is a social union or legal contract between individualsthat createskinship. It is aninstitutionin which interpersonal
relationships, usually intimate and sexual, are acknowledged in avariety of ways, depending on thecultureor subculture in which itis found. Such a union may also be called
, while theceremony that marks its beginning is usually called a
.People marry for many reasons, including one or more of thefollowing: legal, social, emotional, economical, spiritual, andreligious. These might include arranged marriages, familyobligations, the legal establishment of a nuclear family unit, thelegal protection of children and public declaration of commitment.
Marriage practicesare very diverse across cultures, may takemany forms, and are often formalized by a wedding.
The act of marriage usually createsnormativeor legal obligations betweenthe individuals involved. In some societies these obligations alsoextend to certain family members of the married persons. Almostall cultures that recognize marriage also recognizeadulteryas aviolation of the terms of marriage.
Marriage is usually recognized by thestate, a religious authority,or both. It is often viewed as acontract. Civil marriage is the legalconcept of marriage as a governmental institution irrespective of religious affiliation, in accordance withmarriage lawsof the jurisdiction. If recognized by the state, by the religion(s) to whichthe parties belong or by society in general, the act of marriagechanges the personal and social status of the individuals whoenter into it.
Marriage isthe union of two differentsurnames, infriendshipand in love,in order tocontinue theposterity of the formersages, and tofurnish thosewho shallpreside atthe sacrificesto heavenand earth, atthose in theancestraltemple, andat those atthe altars tothe spirits of the land andgrain.
Anthropologists have proposed several competing definitions of marriage so as to encompass the wide variety of marital practicesobserved across cultures.
In his book
e History of HumanMarriage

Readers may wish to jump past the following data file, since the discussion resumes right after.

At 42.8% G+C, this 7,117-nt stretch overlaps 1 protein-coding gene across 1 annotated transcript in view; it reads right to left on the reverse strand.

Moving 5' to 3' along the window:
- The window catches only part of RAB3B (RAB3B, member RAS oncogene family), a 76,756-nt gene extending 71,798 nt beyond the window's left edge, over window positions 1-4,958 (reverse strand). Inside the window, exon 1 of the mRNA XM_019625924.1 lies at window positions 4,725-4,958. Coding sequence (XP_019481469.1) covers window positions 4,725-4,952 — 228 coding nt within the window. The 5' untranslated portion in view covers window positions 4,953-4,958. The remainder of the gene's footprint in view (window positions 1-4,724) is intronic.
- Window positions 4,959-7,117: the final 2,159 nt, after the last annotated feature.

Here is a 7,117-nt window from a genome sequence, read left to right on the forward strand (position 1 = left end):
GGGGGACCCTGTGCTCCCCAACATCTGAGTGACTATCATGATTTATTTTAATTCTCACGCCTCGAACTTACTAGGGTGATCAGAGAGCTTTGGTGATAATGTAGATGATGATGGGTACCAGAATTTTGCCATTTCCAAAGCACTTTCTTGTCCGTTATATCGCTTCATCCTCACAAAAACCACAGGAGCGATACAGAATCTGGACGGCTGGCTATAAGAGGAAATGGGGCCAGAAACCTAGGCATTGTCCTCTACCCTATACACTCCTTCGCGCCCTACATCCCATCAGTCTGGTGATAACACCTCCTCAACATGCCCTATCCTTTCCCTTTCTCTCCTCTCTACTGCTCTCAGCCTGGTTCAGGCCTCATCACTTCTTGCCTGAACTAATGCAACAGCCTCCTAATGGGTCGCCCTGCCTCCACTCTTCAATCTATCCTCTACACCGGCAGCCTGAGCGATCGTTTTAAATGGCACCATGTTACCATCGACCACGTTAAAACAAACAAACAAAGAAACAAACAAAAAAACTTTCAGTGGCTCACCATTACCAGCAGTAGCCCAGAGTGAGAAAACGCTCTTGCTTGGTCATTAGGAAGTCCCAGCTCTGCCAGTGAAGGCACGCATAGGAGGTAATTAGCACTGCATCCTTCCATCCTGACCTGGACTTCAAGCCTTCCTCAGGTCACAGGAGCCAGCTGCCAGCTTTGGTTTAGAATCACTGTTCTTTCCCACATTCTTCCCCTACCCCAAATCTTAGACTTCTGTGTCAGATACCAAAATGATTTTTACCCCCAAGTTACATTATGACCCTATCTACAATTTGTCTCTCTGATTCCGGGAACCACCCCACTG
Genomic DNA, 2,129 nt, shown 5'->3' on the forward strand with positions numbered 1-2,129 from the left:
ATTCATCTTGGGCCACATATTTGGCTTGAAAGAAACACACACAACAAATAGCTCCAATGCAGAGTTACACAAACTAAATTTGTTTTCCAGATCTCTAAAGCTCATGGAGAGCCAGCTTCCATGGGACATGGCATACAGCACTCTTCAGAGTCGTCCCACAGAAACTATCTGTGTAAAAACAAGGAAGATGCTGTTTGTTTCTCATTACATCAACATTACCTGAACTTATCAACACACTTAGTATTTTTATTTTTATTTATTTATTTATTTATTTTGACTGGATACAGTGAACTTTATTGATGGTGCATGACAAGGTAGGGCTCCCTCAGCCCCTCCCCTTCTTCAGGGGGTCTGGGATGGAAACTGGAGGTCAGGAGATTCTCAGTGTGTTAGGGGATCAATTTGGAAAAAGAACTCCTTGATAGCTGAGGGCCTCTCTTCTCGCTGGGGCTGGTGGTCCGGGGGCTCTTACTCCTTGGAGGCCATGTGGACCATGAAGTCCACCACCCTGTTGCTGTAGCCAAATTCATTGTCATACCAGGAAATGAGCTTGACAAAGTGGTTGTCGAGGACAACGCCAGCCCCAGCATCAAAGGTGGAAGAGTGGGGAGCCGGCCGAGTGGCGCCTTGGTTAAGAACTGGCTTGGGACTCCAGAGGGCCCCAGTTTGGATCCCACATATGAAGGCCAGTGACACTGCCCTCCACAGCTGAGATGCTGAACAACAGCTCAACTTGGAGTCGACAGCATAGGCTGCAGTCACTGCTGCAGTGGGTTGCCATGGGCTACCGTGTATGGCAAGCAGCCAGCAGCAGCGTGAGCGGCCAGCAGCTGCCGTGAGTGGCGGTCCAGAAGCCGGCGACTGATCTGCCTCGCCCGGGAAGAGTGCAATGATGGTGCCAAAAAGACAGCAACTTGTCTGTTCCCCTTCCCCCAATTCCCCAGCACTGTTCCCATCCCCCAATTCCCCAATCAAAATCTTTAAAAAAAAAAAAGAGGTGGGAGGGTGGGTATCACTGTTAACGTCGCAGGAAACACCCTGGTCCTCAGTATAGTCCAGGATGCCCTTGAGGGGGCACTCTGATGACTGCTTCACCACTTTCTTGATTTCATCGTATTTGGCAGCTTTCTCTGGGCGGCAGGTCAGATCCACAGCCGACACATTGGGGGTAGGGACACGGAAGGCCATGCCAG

(1921),Edvard Westermarckdefined marriage as "amore or less durable connection between male and female lastingbeyond the mere act of propagation till after the birth of theoffspring."
e Future of Marriage in Western Civilization
(1936), he rejected his earlier definition, instead provisionallydefining marriage as "a relation of one or more men to one ormore women that is recognised by custom or law".
The anthropological handbook
Notes and Queries
(1951) definedmarriage as "a union between a man and a woman such thatchildren born to the woman are the recognized legitimateoffspring of both partners."
In recognition of a practice by theNuer of Sudan allowing women to act as a husband in certaincircumstances,Kathleen Goughsuggested modifying this to "awoman and one or more other persons."
Edmund Leachcriticized Gough's definition for being toorestrictive in terms of recognized legitimate offspring andsuggested that marriage be viewed in terms of the different typesof rights it serves to establish. Leach expanded the definition andproposed that "Marriage is a relationship established between awoman and one or more other persons, which provides that achild born to the woman under circumstances not prohibited bythe rules of the relationship, is accorded full birth-status rightscommon to normal members of his society or social stratum"
Leach argued that no one definition of marriage applied to allcultures. He offered a list of ten rights associated with marriage,including sexual monopoly and rights with respect to children,with specific rights differing across cultures.
Duran Bell also criticized the legitimacy-based definition on thebasis that some societies do not require marriage for legitimacy,arguing that in societies where illegitimacy means only that themother is unmarried and has no other legal implications, alegitimacy-based definition of marriage is circular. He proposeddefining marriage in terms of sexual access rights.